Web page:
Crimp-and-tape vs. wirenuts -- for hots?

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JoeSpareBedroom wrote:

You can "suspect" it all you want, but the real reason is that while it is indeed, reasonably fast and inexpensive, _LOTS_ of empirical data and lab testing confirm it is quite reliable and safe so more complex methods are totally unnecessary. The point of the code is, of course, to provide a safe and effective set of requirements to the practical application. As someone else already noted, the Code wasn't begun by government but by the insurance in order to provide the benefits accruing to their members by the adherence to such standards. Consequently, when Code is updated to account for new technology, the prime consideration is that it meets these objectives.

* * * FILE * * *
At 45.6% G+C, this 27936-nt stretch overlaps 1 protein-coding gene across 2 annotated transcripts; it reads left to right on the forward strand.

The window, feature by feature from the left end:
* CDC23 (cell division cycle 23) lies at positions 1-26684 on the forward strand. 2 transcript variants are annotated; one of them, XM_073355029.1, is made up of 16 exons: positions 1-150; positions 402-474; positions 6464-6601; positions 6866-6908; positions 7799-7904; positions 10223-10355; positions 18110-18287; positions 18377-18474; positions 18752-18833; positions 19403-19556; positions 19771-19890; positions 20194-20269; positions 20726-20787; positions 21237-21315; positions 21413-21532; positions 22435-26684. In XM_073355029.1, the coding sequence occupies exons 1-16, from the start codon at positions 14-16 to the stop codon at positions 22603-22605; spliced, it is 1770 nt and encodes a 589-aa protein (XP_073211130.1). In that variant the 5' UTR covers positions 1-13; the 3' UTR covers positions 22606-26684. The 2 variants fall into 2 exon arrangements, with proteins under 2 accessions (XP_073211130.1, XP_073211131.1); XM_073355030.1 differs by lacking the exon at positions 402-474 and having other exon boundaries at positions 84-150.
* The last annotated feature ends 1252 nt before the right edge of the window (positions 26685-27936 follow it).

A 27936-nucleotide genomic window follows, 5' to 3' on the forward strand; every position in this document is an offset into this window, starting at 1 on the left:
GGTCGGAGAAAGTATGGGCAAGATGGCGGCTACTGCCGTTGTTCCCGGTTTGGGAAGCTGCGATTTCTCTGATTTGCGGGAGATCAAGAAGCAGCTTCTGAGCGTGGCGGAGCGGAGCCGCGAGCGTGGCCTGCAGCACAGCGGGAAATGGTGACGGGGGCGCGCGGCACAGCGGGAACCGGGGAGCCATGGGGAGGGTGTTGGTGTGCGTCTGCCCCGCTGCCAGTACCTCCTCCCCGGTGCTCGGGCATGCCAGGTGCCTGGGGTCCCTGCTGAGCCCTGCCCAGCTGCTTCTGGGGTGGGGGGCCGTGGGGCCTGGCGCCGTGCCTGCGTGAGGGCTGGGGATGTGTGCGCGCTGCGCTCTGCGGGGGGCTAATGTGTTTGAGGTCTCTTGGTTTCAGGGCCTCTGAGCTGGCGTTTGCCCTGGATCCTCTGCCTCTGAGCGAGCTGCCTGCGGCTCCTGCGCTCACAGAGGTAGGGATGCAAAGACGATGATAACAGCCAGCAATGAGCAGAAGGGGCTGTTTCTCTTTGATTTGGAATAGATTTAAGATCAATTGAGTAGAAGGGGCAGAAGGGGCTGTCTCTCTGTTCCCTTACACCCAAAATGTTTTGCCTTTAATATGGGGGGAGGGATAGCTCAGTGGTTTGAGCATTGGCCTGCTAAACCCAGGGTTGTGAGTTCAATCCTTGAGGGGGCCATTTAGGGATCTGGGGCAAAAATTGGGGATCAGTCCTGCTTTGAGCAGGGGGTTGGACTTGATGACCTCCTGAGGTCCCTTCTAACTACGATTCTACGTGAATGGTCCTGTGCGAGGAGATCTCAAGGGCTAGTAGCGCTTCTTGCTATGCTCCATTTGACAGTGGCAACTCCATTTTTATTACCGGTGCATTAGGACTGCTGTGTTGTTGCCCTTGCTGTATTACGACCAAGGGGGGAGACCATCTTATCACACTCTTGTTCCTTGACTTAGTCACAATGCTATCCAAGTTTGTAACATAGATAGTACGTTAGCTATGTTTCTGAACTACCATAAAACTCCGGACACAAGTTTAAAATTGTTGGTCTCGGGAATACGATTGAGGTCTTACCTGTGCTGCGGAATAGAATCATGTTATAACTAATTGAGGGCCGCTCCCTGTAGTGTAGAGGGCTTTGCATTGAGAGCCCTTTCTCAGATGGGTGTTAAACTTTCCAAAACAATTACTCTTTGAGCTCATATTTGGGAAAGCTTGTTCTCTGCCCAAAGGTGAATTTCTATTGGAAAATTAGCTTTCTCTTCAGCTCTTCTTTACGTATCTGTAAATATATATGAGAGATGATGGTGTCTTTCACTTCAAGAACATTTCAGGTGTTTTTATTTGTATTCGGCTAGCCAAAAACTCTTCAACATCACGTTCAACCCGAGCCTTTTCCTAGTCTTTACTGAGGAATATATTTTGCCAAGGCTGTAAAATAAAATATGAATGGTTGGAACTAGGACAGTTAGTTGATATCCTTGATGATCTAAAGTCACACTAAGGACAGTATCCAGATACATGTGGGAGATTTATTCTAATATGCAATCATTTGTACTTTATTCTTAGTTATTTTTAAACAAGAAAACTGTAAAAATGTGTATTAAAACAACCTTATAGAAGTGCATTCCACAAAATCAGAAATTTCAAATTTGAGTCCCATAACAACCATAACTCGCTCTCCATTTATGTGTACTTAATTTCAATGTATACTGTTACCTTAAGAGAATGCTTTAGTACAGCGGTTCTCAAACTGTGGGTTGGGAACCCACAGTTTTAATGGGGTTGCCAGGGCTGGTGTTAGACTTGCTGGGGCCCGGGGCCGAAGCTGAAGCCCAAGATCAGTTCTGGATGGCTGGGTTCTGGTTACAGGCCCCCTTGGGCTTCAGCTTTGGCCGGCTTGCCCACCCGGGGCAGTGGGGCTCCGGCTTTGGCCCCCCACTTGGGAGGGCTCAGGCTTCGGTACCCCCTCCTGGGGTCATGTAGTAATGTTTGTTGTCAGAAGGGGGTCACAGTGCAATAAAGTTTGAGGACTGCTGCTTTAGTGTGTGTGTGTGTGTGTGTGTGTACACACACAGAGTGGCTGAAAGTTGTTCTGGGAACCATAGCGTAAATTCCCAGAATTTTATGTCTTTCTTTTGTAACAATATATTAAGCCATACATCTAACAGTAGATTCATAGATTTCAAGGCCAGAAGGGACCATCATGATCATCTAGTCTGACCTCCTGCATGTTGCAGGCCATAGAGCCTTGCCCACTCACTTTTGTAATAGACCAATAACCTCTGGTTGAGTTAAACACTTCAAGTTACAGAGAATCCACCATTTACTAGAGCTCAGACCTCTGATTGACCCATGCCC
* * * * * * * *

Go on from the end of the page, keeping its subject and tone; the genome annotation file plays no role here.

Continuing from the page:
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Probably all true. But, I'd like to know what types of people install the wire nuts in testing situations. I've opened electrical boxes and found some interesting horror shows. If they're installed by idiots, they are certainly not safe.
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JoeSpareBedroom wrote:

why there are licenses and inspectors.
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That's going to be news to the NFPA, publishers of the NEC.
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Doug Miller (alphageek at milmac dot com)
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Percival P. Cassidy wrote: